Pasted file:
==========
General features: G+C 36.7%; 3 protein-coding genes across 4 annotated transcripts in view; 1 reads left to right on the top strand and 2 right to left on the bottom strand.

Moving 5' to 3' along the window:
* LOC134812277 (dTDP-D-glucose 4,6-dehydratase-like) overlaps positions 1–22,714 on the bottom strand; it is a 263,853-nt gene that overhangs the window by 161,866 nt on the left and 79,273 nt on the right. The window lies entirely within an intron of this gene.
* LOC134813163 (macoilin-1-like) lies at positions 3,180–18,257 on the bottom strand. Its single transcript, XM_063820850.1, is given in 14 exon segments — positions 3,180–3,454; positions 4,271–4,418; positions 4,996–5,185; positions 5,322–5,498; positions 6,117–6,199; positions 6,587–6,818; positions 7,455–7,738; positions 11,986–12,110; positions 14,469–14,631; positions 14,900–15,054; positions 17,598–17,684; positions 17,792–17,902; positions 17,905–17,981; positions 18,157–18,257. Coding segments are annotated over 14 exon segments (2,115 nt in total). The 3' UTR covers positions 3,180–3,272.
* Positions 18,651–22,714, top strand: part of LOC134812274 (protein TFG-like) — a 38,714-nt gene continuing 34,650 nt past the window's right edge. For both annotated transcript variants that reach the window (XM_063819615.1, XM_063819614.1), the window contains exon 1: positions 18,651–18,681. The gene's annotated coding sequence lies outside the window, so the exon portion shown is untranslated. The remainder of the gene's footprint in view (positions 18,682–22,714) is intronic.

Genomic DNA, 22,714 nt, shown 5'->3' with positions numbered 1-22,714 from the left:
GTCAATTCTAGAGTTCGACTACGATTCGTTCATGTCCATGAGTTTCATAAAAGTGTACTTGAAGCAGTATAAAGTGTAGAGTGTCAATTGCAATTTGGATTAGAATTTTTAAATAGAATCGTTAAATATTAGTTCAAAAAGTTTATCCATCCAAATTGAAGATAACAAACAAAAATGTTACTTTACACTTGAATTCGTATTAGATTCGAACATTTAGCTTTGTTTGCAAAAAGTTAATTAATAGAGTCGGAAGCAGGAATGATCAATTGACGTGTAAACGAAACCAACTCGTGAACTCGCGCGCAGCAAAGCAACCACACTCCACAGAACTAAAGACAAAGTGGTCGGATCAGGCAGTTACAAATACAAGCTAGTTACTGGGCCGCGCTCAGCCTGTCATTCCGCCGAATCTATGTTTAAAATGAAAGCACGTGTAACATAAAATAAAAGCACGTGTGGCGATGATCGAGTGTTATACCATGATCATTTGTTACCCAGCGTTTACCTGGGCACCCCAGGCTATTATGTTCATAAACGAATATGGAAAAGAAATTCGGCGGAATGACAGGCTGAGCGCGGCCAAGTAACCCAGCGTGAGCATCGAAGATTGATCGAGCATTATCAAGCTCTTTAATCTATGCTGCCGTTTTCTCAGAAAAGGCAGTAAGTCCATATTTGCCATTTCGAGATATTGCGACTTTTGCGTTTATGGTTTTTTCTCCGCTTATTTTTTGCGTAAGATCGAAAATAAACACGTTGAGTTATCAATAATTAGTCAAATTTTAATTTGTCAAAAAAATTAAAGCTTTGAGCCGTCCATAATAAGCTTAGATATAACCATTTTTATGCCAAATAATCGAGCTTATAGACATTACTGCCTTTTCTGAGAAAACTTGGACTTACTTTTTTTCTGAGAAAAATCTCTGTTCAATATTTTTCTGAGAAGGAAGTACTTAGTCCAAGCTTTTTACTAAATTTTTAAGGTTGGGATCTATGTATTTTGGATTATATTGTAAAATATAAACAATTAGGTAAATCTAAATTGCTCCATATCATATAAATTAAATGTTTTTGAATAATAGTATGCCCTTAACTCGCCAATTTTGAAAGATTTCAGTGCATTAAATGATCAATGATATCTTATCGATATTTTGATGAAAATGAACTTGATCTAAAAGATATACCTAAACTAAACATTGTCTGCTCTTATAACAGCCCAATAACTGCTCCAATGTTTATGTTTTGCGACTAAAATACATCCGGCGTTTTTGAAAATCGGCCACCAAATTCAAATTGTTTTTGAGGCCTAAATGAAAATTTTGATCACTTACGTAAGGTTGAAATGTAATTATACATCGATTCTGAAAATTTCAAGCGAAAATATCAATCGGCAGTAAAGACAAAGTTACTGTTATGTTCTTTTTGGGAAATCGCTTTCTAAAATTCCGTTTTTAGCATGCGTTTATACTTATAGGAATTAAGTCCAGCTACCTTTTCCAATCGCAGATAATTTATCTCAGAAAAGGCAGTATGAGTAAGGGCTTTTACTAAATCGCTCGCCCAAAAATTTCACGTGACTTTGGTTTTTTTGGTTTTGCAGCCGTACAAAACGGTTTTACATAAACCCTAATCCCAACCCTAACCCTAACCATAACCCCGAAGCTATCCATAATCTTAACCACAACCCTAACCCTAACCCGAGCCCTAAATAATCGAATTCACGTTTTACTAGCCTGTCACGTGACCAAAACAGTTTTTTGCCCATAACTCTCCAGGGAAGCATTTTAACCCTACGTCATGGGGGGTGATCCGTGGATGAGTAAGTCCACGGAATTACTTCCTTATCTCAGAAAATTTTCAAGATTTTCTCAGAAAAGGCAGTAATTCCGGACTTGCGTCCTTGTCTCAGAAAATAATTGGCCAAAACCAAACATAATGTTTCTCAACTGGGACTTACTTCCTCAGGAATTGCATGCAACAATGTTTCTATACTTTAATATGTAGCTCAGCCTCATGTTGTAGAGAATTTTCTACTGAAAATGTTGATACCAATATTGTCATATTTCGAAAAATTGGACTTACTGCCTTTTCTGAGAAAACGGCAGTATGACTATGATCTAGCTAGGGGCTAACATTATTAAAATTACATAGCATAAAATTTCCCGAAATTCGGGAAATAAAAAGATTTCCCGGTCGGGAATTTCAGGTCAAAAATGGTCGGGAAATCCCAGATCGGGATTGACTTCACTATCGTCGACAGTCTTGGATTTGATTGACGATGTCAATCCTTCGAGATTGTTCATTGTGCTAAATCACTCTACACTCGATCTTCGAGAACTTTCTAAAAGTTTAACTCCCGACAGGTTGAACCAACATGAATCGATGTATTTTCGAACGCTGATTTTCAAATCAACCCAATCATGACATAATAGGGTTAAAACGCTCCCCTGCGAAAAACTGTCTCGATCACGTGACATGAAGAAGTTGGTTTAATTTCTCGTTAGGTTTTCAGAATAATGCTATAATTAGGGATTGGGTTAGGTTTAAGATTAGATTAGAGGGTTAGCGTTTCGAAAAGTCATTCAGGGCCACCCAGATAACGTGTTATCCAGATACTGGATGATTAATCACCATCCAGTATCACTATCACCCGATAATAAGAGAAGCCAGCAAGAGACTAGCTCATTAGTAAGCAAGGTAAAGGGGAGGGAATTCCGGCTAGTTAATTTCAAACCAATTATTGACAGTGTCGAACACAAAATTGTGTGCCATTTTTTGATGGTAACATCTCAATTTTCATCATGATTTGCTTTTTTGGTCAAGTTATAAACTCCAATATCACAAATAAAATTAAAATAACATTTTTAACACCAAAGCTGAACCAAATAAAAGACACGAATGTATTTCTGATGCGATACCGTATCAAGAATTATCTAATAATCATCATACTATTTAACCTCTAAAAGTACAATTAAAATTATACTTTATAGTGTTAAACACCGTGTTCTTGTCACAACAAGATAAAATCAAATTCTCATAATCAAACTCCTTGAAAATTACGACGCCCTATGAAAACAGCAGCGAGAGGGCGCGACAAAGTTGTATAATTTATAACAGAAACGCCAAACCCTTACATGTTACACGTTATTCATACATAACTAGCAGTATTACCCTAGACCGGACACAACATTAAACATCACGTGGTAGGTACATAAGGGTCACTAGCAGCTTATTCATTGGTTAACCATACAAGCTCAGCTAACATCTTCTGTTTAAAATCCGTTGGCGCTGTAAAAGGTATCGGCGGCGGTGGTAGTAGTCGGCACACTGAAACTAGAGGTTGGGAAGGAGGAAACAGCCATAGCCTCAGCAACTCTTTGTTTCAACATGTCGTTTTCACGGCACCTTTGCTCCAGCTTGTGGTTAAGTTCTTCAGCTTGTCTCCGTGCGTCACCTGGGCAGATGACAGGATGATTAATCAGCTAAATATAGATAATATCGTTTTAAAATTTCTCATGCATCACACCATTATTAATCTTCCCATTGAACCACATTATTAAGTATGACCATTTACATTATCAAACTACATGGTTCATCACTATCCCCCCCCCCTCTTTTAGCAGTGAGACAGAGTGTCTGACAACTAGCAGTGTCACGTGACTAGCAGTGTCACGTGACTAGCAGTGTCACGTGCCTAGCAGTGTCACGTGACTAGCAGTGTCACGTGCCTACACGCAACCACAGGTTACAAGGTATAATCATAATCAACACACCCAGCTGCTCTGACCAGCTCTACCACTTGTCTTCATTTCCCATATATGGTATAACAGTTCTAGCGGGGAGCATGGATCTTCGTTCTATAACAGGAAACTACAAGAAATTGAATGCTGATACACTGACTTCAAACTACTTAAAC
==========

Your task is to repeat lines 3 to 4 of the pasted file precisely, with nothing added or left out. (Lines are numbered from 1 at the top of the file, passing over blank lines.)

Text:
* LOC134812277 (dTDP-D-glucose 4,6-dehydratase-like) overlaps positions 1–22,714 on the bottom strand; it is a 263,853-nt gene that overhangs the window by 161,866 nt on the left and 79,273 nt on the right. The window lies entirely within an intron of this gene.
* LOC134813163 (macoilin-1-like) lies at positions 3,180–18,257 on the bottom strand. Its single transcript, XM_063820850.1, is given in 14 exon segments — positions 3,180–3,454; positions 4,271–4,418; positions 4,996–5,185; positions 5,322–5,498; positions 6,117–6,199; positions 6,587–6,818; positions 7,455–7,738; positions 11,986–12,110; positions 14,469–14,631; positions 14,900–15,054; positions 17,598–17,684; positions 17,792–17,902; positions 17,905–17,981; positions 18,157–18,257. Coding segments are annotated over 14 exon segments (2,115 nt in total). The 3' UTR covers positions 3,180–3,272.